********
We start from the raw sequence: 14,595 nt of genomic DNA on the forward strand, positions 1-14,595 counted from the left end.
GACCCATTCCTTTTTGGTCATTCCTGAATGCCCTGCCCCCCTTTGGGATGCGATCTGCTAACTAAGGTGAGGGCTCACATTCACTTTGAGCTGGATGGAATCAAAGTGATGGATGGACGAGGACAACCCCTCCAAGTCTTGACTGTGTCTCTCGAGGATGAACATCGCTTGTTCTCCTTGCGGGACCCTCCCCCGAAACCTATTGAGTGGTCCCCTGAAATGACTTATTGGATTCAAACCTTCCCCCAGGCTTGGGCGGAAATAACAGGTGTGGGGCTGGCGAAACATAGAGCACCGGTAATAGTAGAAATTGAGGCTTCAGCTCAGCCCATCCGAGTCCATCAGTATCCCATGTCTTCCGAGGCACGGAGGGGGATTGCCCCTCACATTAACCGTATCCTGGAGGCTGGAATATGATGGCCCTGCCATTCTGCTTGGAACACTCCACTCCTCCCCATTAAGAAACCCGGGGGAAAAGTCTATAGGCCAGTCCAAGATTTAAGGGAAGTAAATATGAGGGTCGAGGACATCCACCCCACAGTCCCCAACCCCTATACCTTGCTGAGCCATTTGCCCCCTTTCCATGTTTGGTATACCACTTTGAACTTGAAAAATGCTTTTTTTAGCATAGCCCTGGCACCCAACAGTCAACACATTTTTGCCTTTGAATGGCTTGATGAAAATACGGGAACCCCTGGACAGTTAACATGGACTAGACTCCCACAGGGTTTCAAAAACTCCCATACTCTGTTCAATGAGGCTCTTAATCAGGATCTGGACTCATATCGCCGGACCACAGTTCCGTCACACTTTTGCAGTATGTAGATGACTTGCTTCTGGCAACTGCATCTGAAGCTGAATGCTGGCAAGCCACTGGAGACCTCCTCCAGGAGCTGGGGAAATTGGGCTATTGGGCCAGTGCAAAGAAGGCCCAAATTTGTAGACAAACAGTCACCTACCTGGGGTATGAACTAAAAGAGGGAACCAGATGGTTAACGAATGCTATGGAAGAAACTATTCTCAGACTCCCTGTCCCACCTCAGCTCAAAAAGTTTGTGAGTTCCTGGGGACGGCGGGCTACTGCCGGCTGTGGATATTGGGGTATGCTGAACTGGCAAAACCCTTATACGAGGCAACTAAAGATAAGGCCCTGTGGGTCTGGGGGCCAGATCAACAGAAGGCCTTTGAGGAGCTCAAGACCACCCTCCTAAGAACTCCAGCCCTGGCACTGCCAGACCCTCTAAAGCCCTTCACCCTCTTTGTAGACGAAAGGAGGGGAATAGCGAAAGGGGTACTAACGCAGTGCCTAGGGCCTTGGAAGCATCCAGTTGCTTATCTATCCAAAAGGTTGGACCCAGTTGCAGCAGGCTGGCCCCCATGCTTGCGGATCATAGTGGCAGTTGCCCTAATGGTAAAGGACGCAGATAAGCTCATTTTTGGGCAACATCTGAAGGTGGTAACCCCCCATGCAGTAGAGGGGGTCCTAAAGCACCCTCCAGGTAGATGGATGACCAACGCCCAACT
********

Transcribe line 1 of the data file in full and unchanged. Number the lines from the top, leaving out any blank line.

We start from the raw sequence: 14,595 nt of genomic DNA on the forward strand, positions 1-14,595 counted from the left end.